Dismissal based on employee's phone data did not engage art. 8 of the ECHR

Garamukanwa v UK

An employee’s right to privacy was not breached when his employer relied on data found on his phone during a police investigation into allegations of harassment against the employee by another colleague.

Article 8 of the European Convention on Human Rights states:

‘Everyone has the right to respect for his private and family life, his home and his correspondence.

There shall be no interference by a public authority with the exercise of this right except such as is in accordance with the law and is necessary in a democratic society in the interests of national security, public safety or the economic well-being of the country, for the prevention of disorder or crime, for the protection of health or morals, or for the protection of the rights and freedoms of others’.

Background

Mr Garamukanwa worked for the NHS. In June 2012 a colleague, M, with whom Mr Garamukanwa had had a relationship, complained to her manager about emails which Mr Garamukanwa had sent her and other staff about her alleged relationship with another member of staff. Mr Garamukanwa was warned that his behaviour was inappropriate. In April 2013 he was suspended after police informed the trust that they were investigating claims by M that Mr Garamukanwa had been harassing and stalking her and sending anonymous malicious emails to other employees. No formal charges were actually brought against Mr Garamukanwa.

The trust began an internal investigation and disciplinary proceedings. The police provided the trust with the evidence they had obtained, including pictures on Mr Garamukanwa’s phone of M’s house and a picture of all the login details to the bogus email accounts sending the malicious emails. Mr Garamukanwa had voluntarily provided some the communications at one of the disciplinary hearings. He was subsequently dismissed for gross misconduct and brought an unfair dismissal claim alleging his art. 8 human rights had been breached because his employer had relied on private material.

A tribunal dismissed his claim. Article 8 was not engaged because Mr Garamukanwa had no reasonable expectation of privacy:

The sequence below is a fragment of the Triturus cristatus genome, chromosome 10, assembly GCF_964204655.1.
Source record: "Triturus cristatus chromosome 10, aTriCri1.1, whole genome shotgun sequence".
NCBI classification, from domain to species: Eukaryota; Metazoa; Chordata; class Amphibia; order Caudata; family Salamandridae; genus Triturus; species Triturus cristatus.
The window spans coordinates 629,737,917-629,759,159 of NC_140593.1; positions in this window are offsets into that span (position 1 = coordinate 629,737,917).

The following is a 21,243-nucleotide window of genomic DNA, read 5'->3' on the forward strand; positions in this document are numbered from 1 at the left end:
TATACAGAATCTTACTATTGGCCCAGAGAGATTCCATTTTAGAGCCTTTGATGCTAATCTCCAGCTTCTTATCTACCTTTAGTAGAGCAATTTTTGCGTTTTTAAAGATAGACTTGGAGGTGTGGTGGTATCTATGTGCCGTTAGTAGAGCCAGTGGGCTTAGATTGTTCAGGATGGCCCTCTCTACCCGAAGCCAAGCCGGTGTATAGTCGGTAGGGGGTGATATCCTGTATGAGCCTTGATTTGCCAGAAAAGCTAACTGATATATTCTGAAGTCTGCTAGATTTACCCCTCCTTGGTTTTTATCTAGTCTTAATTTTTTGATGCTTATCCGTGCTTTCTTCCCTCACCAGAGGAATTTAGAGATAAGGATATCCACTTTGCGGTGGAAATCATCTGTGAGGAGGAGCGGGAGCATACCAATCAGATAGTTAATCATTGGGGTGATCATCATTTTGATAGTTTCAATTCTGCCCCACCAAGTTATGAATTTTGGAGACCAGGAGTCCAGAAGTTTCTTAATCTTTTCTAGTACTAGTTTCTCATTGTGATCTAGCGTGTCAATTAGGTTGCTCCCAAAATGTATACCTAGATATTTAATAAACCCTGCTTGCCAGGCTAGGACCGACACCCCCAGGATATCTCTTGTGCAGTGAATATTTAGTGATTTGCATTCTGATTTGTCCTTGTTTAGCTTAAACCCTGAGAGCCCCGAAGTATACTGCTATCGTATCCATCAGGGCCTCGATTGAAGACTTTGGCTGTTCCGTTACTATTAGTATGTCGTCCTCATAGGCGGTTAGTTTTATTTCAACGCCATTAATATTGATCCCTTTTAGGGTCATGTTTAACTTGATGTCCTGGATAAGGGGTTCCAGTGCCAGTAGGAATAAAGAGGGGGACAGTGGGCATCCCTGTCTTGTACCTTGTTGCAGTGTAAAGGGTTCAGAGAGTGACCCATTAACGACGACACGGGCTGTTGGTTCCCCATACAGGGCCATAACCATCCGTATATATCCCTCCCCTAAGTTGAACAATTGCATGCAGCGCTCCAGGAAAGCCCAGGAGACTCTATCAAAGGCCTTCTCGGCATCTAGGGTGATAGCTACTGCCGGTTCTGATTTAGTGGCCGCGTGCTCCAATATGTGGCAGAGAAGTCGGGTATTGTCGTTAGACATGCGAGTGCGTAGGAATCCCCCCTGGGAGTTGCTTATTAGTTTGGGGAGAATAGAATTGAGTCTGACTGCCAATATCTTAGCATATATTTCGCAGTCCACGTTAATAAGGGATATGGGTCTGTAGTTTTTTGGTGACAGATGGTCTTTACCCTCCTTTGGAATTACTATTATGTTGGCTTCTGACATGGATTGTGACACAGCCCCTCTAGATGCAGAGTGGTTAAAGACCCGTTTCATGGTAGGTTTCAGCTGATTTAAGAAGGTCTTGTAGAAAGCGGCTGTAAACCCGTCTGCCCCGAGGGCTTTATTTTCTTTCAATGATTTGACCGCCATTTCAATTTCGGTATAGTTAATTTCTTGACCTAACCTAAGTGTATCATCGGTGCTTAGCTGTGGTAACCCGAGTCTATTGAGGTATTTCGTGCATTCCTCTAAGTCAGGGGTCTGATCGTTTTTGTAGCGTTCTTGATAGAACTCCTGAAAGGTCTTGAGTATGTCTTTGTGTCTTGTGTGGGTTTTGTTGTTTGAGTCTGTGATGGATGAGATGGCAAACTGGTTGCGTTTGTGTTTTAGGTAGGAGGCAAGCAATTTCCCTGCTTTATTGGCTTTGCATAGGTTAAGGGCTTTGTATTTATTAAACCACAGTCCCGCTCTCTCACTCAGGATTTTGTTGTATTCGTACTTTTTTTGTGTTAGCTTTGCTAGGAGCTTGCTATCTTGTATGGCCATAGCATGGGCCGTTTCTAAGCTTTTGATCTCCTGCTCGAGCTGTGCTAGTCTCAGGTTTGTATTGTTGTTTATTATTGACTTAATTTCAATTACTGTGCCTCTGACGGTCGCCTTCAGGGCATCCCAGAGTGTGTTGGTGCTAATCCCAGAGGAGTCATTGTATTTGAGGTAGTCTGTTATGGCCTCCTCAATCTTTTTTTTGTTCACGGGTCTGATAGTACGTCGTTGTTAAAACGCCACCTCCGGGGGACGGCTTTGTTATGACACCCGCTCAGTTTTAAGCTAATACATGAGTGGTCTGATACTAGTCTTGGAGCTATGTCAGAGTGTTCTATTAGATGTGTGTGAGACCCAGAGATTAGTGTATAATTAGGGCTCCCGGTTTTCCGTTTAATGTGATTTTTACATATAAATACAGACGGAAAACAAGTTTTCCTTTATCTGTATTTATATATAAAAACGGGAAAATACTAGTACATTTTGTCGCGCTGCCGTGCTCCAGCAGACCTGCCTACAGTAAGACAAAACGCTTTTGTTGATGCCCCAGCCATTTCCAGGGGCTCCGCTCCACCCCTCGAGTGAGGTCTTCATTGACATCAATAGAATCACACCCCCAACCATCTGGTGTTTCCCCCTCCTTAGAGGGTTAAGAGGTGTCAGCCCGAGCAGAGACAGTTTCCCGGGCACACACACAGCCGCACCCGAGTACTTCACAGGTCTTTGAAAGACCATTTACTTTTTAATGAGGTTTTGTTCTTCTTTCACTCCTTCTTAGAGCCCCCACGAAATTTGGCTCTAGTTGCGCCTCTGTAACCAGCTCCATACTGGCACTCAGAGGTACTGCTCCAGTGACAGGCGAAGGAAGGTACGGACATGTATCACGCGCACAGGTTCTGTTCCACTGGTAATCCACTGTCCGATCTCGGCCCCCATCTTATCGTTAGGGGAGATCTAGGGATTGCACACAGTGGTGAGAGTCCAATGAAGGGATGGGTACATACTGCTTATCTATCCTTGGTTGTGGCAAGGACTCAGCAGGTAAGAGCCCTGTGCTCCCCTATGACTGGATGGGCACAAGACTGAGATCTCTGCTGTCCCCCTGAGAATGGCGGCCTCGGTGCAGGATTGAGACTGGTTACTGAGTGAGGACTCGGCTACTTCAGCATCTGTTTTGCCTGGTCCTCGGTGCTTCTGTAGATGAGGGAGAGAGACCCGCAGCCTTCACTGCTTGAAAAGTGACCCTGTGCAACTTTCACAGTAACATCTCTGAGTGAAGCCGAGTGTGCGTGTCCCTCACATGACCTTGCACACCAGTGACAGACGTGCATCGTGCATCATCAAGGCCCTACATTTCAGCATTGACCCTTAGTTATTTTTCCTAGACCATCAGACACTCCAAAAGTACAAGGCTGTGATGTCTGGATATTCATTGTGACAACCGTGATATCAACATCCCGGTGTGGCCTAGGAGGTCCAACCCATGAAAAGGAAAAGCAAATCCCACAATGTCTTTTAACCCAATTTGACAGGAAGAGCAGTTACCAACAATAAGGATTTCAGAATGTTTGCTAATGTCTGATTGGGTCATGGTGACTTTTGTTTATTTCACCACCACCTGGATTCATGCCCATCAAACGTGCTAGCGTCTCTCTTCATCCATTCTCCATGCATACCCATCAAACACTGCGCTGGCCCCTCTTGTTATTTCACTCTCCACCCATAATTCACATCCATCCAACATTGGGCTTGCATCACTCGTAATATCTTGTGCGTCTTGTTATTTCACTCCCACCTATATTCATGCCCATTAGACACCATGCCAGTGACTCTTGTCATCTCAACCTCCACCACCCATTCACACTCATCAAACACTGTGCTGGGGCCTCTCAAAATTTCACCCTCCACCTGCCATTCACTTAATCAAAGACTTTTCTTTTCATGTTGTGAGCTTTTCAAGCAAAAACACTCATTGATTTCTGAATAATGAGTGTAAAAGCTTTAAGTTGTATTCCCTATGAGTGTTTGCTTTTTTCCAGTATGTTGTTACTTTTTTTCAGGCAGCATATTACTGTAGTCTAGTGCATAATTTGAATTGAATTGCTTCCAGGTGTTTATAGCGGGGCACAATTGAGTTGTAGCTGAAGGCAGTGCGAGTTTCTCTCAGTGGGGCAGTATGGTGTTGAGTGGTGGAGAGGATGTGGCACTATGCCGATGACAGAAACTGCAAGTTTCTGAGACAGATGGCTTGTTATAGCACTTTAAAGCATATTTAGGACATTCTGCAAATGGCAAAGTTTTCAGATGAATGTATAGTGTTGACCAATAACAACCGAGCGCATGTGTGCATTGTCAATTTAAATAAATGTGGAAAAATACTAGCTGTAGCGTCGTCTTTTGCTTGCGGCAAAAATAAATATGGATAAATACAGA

• He had himself brought the issue to his employer’s attention by sending the anonymous emails to work colleagues
  • The issue had been a criminal investigation and the police felt that the private evidence from his phone was relevant to the employer
  • The employer had a duty to protect its staff from Mr Garamukanwa’s conduct

The EAT upheld the tribunal on similar grounds. Mr Garamukanwa was refused permission to appeal to the Court of Appeal, so he took his case to the European Court of Human Rights (ECHR).

ECHR judgment

The court ruled his application inadmissible.

Communications from business premises can be covered by the notions of ‘private life’ and ‘correspondence’ under art. 8. In determining whether art. 8 is engaged in such a case, an individual’s reasonable expectations of privacy is a significant, though not necessarily conclusive factor.

The ECHR held that Mr Garamukanwa could not reasonably have expected that any of the material or communications in front of the disciplinary panel would remain private.

In particular, by the time the police had arrested and interviewed him in April 2013 concerning the harassment allegations, he had been aware for almost a year that his employer considered his behaviour inappropriate. He could not therefore have reasonably expected that any material or communications after June 2012 linked to the harassment allegations would remain private.

Nor had he tried to challenge the use of the phone material or any private communications during the disciplinary hearing. On the contrary, he had voluntarily provided the panel with further private communications.

Link to judgment: https://hudoc.echr.coe.int/eng#{%22itemid%22:[%22001-193839%22]}

Comment

The ECHR pointed out that this case can be distinguished from another workplace privacy decision - Barbulescu v Romania - (where an employer had breached art.8 rights by accessing the employee’s private communications) - because in Barbulescu the ECHR found that the employee had not been given notice as to the extent and nature of his employer’s monitoring of his communications.